July 26, 2013
BY MIKE LUCAS
CHICAGO -- The former high school teammates were seated a few tables apart during the one-on-one interviews here Thursday at the Big Ten Media Days. Although they went their separate ways after playing together on heavyweight teams at St. Thomas Aquinas (Fort Lauderdale, Fla.) that won back-to-back Class 5A state titles and the mythical 2008 national championship, the bond has remained strong between Wisconsin tailback James White and Purdue tight end Gabe Holmes.
“I couldn’t wait to see him (White) when I got here,’’ said Holmes, a 6-foot-5, 243-pound senior from Miramar, Fla. “James is a great guy and friend to this day.’’
Holmes also renewed acquaintances with White’s parents, Tyrone and Lisa, in the lobby of the Hilton Chicago, the site of this week’s preseason meetings. Situated on South Michigan Avenue, across from historic Grant Park, the hotel was built in 1927, just 10 years after the construction of Camp Randall Stadium. The Kickoff Luncheon was in the Hilton’s ornate Grand Ballroom, a shooting location for the start of a chase scene in the 1993 movie “The Fugitive’’ starring Harrison Ford.
On Thursday, everyone was talking about chasing Ohio State in the Leaders Division.
“I told James today that I’m looking forward to seeing him at Camp Randall,’’ said Holmes, alluding to the Sept. 21 Big Ten opener between the Boilermakers and the Badgers. Not only will the game feature first-year head coaches in Darrell Hazell and Gary Andersen, but it will be a scene-setter, an opening act, since everybody else will open conference play a week later. “I’m excited to play against James’’ Holmes said, anticipating the matchup in Madison, “and Dez and Connor.’’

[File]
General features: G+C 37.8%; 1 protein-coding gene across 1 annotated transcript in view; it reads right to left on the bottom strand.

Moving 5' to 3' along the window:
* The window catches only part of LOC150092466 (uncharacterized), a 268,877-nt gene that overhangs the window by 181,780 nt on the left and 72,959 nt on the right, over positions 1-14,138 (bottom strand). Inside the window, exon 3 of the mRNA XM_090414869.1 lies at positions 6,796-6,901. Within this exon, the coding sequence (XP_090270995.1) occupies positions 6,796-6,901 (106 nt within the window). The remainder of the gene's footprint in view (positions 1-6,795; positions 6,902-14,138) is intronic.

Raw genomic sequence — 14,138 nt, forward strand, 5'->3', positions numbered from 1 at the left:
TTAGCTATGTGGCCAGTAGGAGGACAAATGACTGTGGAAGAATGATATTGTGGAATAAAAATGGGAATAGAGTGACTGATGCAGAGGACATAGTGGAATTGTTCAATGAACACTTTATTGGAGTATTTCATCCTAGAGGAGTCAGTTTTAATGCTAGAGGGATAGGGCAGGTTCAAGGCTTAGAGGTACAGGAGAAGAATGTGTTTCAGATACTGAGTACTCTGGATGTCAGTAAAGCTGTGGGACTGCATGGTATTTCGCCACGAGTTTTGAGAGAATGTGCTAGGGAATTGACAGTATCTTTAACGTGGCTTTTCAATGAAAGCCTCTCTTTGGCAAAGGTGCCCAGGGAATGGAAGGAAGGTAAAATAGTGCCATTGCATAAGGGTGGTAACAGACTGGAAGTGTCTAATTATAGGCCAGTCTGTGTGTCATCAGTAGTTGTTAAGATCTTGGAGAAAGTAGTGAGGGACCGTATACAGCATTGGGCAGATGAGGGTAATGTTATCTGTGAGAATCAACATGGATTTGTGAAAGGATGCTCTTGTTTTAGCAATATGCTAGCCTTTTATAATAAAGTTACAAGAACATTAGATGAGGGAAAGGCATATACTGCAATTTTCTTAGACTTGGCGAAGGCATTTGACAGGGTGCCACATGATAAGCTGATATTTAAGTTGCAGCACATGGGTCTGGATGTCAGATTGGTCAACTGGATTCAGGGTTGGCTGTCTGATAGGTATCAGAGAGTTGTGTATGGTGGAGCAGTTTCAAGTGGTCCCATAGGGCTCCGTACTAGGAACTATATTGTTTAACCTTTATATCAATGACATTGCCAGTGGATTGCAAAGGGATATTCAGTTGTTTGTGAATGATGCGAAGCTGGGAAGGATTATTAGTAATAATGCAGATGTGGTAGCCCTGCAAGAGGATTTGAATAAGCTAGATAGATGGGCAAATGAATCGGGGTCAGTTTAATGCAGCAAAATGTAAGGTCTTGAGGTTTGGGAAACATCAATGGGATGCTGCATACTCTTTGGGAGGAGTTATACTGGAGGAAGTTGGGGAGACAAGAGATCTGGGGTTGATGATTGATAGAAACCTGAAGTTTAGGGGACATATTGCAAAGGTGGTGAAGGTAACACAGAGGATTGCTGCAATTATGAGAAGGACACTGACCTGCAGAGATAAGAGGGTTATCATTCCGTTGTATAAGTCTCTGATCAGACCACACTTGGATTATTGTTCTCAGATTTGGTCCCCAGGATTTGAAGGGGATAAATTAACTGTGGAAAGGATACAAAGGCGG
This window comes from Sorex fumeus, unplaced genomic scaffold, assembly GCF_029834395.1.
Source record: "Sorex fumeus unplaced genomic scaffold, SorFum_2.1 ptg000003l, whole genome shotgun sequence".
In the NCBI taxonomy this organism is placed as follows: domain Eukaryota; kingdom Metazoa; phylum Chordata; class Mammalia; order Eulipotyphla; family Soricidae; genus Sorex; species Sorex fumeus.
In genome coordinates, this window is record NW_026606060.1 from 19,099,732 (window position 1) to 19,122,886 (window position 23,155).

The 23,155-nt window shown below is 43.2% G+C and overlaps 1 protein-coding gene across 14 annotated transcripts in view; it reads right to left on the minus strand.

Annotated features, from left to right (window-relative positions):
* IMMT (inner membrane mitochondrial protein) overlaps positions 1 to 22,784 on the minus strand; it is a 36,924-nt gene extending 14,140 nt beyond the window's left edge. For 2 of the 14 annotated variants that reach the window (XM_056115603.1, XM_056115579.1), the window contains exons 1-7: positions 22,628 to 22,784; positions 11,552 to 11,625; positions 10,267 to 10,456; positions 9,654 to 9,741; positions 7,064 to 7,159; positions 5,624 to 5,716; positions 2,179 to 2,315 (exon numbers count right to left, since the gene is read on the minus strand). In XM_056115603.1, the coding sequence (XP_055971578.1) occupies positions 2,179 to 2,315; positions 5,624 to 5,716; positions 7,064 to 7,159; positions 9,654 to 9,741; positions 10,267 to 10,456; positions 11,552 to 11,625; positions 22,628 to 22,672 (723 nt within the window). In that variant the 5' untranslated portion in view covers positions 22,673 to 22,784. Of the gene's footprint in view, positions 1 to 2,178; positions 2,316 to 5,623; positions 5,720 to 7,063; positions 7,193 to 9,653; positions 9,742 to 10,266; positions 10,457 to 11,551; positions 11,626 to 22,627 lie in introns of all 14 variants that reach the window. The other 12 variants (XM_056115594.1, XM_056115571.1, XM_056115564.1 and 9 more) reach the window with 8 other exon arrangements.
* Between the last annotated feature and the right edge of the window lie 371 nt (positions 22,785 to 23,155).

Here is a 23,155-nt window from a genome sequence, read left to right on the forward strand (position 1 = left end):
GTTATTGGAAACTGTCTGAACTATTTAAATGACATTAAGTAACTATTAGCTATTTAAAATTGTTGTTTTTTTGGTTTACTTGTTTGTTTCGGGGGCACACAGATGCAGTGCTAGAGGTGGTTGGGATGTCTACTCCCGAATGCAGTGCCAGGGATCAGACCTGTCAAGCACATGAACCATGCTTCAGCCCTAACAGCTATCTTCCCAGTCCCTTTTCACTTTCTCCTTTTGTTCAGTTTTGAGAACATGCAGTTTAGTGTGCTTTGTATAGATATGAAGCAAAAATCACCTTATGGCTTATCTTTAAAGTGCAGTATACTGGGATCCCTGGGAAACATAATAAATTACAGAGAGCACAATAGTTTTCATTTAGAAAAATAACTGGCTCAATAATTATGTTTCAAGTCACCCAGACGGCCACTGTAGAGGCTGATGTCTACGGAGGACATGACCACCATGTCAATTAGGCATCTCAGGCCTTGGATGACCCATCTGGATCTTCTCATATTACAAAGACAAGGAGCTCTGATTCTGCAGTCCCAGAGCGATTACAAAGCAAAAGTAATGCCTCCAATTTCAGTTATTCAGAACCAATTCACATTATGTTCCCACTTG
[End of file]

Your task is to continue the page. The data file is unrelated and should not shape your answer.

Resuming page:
Wisconsin safety Dez Southward and linebacker Conor O’Neill are also products of St. Thomas Aquinas, a private Catholic school that has spawned many elite athletes, everyone from Chris Evert to Michael Irvin. Holmes was a three-year letterwinner in basketball, which was Southward’s sport of choice; the only thing he knew growing up in south Florida. Southward was a three-year captain and a two-time MVP in hoops at Aquinas. In fact, he didn’t go out for football until his senior year.
“Dez is a freak athlete,’’ said Holmes. “I’ve known him since I was 10; I played AAU basketball with him. He could jump and run. He was always undersized -- he played a 4/5 position -- but he was like a Charles Barkley down there (the low block). His athleticism and will always set him apart.’’
|The Best of Who's Back
|Despite having never started a game at tailback -- his two career starts came as a slot receiver in 2012 -- James White ranks No. 2 nationally in career rushing yards among returning running backs:
1. Silas Redd (USC): 2,583
2. James White (Wisconsin): 2,571
3. Raymond Maples (Army): 2,489
4. James Sims (Kansas): 2,482
5. Charles Sims (Houston): 2,365
Holmes recalled how White shared the carries, if not the spotlight, in the Aquinas backfield with Giovanni Bernard, who went on to have a stellar career at North Carolina. In last April’s NFL draft, Bernard was a second-round pick of the Cincinnati Bengals. In 2008, on a 15-0 team, Bernard rushed for 1,579 yards and White for 960. Both had 18 touchdowns. Both were very good friends. During their senior year, Bernard moved in with the Whites because his father lived in Boynton Beach, a 30-mile drive from Fort Lauderdale and Aquinas. Bernard’s mom had died of cancer 10 years earlier.